For the first eight months of 2001, U.S. economic growth was slow, if not stagnant. Then came the tragic events of September 11, which rocked the economy even further and disrupted the financial markets.
How should you respond to this situation? Should you abandon your investment strategy? Should you get out of the market altogether, at least until things return to "normal"?
NO, YOU probably shouldn't especially if you're a long-term investor. If you are saving and investing for long-term goals - college for your children or a comfortable retirement for you and your spouse you don't want to constantly adjust your portfolio in response to temporary economic downturns. By taking a "timeout" from investing, or by selling off holdings and putting the money into "cash" instruments, such as money market accounts, you could end up crippling your progress toward your ultimate objectives.
No matter what's happening with the economy or the markets, it's essential to stick with an investment strategy that's designed to accommodate your individual goals and time horizon. If you do not have such a strategy in place, a financial professional can help you establish one.
Whether you're a rookie or seasoned investor, a financial professional can help you with some key areas:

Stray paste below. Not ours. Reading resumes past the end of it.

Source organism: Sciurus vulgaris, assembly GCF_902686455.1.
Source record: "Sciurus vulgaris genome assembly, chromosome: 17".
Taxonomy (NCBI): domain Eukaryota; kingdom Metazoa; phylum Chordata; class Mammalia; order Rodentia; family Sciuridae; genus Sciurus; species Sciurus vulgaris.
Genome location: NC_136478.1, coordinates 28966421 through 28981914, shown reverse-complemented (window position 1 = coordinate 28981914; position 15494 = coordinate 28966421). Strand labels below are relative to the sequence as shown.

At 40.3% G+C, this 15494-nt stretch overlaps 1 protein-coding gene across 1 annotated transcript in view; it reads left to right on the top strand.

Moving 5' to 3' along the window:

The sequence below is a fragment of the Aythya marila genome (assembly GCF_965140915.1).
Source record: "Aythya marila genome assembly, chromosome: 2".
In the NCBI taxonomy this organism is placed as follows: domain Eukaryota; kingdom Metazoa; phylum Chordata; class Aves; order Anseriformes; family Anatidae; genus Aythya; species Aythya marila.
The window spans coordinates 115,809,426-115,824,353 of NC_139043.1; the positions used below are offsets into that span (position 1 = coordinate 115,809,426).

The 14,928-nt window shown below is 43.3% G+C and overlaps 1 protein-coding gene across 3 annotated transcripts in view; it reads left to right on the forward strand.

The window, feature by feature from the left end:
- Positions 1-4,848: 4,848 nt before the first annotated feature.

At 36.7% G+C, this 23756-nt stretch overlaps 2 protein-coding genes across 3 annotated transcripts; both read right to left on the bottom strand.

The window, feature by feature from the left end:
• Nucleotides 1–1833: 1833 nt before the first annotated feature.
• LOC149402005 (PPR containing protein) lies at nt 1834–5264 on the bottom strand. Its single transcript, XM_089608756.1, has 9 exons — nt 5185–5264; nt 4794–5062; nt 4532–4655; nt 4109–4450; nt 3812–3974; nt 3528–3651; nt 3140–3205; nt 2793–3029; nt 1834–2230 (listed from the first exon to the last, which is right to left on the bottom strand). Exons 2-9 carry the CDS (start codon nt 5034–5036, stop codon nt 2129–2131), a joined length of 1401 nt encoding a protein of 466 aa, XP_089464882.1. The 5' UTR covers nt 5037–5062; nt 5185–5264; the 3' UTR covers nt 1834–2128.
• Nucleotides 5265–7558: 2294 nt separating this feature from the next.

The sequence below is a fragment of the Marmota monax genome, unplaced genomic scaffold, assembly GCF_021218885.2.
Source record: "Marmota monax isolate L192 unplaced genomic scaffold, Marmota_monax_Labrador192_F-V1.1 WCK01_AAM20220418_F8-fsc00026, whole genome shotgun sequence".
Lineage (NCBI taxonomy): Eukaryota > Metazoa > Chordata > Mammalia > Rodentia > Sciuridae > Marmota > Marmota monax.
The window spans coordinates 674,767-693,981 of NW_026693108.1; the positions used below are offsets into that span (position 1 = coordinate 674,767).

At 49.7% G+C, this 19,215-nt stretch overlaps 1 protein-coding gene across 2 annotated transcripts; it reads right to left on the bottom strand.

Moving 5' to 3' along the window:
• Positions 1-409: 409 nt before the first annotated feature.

• Developing a plan based on your unique financial goals. Because your needs and goals are different from everyone else's, your investment strategy must be similarly unique. SO, for example, if you want to retire early and travel around the world, you may need to invest far differently from your neighbor, who plans to work until 70 and then pursue hobbies around the house. A financial professional can help you craft a plan based on your individual goals.
• Choosing appropriate investments. To implement your investment strategy, you'll need the right investments. A financial professional can help you choose the ones that best fit your needs.
• Staying disciplined. It's not always easy to stick with an investment strategy. Many investors are tempted to chase "hot" stocks or time the market. Neither of these strategies will be successful in the long term. A financial professional can help you stay disciplined by suggesting such techniques as dollar cost averaging—investing a set amount of money at regular intervals.
• Ignoring short-term ups and downs. To be a good investor, you must ignore or at least overlook short-term price fluctuations. If you regularly jettison investments that, for whatever reason, are going through a down time, you run the risk of incurring trading costs and sabotaging your long-term strategy. A financial professional can help you avoid these mistakes by showing you what to really look for in investments. For example, if you own stocks, your financial professional may stress the necessity of evaluating companies' fundamentals, management and competitive position. Once you're familiar with these factors, you can make informed investment decisions.
You can't change the economy or control what happens in the markets. But by sticking with your investment strategy, and by working with a qualified financial professional, you can go a long way toward controlling your own destiny. And that's no small achievement.